Notes and Editorial Reviews
In 1996, German lutenist Andreas Martin accompanied Andreas Scholl in the well-received “English Folksongs and Lute Songs,” also on Harmonia Mundi. This was an auspicious introduction to the English-speaking world, but I have lost track of Martin since, and believe that whatever recordings he may have made have not been available in this country. Perhaps I have missed something. Martin’s beautifully recorded Bach disc will serve as a re-introduction. He plays with a full-bodied tone, but also with admirable delicacy and sprightliness, as one can hear both in his meditative, but rhythmically coherent, playing of the Prelude to the Suite in G Minor, and in the fugue that follows. Martin’s tempos are modest: he doesn’t seem particularly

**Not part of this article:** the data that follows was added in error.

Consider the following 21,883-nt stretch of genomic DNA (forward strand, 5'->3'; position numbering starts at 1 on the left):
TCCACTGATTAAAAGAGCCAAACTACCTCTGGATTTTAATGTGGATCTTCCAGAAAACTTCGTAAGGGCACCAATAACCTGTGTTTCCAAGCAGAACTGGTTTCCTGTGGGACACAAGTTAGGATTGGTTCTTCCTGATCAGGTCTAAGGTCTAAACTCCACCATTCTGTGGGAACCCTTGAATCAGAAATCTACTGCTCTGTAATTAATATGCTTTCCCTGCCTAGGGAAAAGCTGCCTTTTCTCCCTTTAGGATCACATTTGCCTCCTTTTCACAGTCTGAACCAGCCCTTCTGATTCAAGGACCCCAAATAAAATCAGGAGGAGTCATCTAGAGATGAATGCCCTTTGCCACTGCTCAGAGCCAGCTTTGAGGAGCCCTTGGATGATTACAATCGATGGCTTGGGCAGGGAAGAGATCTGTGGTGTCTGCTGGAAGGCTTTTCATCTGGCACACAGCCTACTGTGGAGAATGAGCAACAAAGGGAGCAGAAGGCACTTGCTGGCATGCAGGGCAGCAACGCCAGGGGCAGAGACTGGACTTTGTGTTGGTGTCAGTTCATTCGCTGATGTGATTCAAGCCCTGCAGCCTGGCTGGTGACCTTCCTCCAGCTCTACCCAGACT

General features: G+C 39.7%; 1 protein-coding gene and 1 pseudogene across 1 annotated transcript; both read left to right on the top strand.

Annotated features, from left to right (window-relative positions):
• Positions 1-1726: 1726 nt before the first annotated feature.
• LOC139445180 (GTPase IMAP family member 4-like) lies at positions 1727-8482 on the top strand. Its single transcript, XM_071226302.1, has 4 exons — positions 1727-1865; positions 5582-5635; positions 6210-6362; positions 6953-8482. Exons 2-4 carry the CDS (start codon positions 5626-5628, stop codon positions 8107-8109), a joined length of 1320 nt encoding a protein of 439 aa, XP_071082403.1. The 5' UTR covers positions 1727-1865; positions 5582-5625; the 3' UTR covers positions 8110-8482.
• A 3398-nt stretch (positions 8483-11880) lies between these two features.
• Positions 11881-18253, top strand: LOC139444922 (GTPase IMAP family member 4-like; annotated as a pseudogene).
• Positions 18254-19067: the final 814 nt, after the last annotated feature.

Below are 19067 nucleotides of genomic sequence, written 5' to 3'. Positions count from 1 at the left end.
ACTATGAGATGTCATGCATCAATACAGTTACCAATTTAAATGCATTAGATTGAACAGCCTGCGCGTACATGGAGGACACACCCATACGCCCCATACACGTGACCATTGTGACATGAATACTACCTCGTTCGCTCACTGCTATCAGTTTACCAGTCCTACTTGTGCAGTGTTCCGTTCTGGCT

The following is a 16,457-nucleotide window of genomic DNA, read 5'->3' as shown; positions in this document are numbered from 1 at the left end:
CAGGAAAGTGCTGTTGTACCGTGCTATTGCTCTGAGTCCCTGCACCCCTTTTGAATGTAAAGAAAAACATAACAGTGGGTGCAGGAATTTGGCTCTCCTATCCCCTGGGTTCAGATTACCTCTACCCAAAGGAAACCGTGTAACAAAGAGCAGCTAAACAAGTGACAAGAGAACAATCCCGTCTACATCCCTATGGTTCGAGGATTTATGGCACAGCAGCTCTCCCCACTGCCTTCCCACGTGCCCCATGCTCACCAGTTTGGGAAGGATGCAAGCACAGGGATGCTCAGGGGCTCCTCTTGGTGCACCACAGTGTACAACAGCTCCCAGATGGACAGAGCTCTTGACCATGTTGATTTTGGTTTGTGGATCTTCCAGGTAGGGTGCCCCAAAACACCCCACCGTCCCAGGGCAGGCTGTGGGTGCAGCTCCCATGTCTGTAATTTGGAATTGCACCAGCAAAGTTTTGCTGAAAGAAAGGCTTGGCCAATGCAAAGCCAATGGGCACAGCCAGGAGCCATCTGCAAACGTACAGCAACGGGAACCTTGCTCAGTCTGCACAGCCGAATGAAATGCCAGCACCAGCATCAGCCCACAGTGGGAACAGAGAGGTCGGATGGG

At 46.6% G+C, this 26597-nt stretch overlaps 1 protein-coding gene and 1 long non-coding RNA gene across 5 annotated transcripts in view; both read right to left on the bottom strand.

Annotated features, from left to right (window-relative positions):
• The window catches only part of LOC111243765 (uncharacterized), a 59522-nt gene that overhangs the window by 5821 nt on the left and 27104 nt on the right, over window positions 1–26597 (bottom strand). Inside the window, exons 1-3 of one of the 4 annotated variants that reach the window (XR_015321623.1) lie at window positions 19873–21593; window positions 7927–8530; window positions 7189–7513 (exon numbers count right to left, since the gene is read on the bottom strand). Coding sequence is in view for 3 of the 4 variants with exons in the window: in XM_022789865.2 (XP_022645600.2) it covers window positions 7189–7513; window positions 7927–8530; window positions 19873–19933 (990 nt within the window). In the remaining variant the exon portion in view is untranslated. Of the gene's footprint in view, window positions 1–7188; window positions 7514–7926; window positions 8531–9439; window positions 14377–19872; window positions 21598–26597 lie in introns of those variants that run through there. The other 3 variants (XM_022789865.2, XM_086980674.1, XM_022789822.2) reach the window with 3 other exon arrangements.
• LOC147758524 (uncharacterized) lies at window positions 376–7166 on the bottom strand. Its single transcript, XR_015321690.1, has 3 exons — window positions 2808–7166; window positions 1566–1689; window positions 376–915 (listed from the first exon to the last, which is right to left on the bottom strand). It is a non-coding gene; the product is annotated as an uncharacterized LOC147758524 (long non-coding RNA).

interested in demonstrating his virtuosity. Rather, he distinguishes himself with his subtle dynamics and with his evident lyricism. It’s hard to remember that much of this music was believed even in my lifetime to be dry, and pedantic. Martin brings out the dance-like qualities of this Bach lute music, and its songfulness. There are many other performances of these works, including those by Bream; and on guitar, the admirable recordings by John Williams and by Sharon Isbin. I particularly like the lute recording of the Suite in G Minor by Walter Gerwig that was issued on Musicaphon, a label that sounds like a hiccup. I still would go for Bream first, but this Harmonia Mundi recording has a warmer and more immediate sound.
Michael Ullman, FANFARE
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